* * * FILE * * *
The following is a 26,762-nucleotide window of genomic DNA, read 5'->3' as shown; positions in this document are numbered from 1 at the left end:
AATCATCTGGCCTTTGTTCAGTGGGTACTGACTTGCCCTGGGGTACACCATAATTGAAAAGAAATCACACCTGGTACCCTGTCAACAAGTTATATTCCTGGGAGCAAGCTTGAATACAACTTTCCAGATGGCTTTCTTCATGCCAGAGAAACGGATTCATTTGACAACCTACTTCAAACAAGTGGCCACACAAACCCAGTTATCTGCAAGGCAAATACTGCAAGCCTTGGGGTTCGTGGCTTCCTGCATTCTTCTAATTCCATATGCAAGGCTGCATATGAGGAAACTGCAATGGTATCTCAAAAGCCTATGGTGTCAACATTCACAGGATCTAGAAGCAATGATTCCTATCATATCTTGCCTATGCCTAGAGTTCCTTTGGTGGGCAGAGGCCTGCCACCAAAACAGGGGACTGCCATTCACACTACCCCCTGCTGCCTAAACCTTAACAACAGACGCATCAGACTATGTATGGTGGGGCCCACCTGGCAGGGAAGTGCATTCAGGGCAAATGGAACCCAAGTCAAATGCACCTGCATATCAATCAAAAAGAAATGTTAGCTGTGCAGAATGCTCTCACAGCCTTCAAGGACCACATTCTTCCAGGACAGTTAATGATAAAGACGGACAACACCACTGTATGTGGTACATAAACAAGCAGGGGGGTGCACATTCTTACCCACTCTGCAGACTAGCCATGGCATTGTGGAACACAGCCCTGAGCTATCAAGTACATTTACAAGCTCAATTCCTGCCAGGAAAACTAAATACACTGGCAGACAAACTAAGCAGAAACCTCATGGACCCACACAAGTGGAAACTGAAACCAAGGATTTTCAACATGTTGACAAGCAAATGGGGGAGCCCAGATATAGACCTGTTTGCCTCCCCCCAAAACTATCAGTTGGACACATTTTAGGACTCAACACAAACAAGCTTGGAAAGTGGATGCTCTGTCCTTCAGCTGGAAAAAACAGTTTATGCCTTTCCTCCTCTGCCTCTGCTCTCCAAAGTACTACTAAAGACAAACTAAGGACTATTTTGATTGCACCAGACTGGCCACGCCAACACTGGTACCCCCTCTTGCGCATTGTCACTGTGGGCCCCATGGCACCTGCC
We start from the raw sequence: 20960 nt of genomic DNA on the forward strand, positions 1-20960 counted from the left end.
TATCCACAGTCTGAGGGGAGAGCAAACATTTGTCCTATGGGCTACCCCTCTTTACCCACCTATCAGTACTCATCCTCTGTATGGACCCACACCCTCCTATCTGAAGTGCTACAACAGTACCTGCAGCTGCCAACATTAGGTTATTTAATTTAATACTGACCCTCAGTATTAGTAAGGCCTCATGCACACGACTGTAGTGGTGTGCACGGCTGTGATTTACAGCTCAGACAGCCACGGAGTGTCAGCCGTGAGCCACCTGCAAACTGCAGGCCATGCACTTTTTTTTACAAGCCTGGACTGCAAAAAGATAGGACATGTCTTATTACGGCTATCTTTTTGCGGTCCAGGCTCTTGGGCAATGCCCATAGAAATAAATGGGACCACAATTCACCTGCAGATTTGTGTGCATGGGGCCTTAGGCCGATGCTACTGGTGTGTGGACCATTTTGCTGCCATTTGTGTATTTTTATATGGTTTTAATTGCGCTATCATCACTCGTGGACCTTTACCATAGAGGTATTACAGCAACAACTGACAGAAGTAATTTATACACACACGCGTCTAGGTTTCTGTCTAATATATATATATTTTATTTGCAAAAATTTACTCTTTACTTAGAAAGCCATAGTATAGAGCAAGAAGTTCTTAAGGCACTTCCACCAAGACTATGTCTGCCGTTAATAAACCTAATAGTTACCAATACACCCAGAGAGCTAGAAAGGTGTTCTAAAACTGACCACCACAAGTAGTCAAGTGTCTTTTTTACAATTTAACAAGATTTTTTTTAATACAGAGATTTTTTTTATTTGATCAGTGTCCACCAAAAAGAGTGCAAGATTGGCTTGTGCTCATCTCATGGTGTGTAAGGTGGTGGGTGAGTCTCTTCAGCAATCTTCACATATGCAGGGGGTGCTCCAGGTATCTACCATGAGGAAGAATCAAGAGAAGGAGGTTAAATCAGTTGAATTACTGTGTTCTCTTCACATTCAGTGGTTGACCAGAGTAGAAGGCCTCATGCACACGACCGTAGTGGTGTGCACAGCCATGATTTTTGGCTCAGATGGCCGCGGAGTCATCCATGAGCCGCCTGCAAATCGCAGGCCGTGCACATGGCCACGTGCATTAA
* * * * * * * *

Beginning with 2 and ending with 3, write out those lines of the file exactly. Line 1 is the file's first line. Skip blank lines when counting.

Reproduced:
AATCATCTGGCCTTTGTTCAGTGGGTACTGACTTGCCCTGGGGTACACCATAATTGAAAAGAAATCACACCTGGTACCCTGTCAACAAGTTATATTCCTGGGAGCAAGCTTGAATACAACTTTCCAGATGGCTTTCTTCATGCCAGAGAAACGGATTCATTTGACAACCTACTTCAAACAAGTGGCCACACAAACCCAGTTATCTGCAAGGCAAATACTGCAAGCCTTGGGGTTCGTGGCTTCCTGCATTCTTCTAATTCCATATGCAAGGCTGCATATGAGGAAACTGCAATGGTATCTCAAAAGCCTATGGTGTCAACATTCACAGGATCTAGAAGCAATGATTCCTATCATATCTTGCCTATGCCTAGAGTTCCTTTGGTGGGCAGAGGCCTGCCACCAAAACAGGGGACTGCCATTCACACTACCCCCTGCTGCCTAAACCTTAACAACAGACGCATCAGACTATGTATGGTGGGGCCCACCTGGCAGGGAAGTGCATTCAGGGCAAATGGAACCCAAGTCAAATGCACCTGCATATCAATCAAAAAGAAATGTTAGCTGTGCAGAATGCTCTCACAGCCTTCAAGGACCACATTCTTCCAGGACAGTTAATGATAAAGACGGACAACACCACTGTATGTGGTACATAAACAAGCAGGGGGGTGCACATTCTTACCCACTCTGCAGACTAGCCATGGCATTGTGGAACACAGCCCTGAGCTATCAAGTACATTTACAAGCTCAATTCCTGCCAGGAAAACTAAATACACTGGCAGACAAACTAAGCAGAAACCTCATGGACCCACACAAGTGGAAACTGAAACCAAGGATTTTCAACATGTTGACAAGCAAATGGGGGAGCCCAGATATAGACCTGTTTGCCTCCCCCCAAAACTATCAGTTGGACACATTTTAGGACTCAACACAAACAAGCTTGGAAAGTGGATGCTCTGTCCTTCAGCTGGAAAAAACAGTTTATGCCTTTCCTCCTCTGCCTCTGCTCTCCAAAGTACTACTAAAGACAAACTAAGGACTATTTTGATTGCACCAGACTGGCCACGCCAACACTGGTACCCCCTCTTGCGCATTGTCACTGTGGGCCCCATGGCACCTGCC
We start from the raw sequence: 20960 nt of genomic DNA on the forward strand, positions 1-20960 counted from the left end.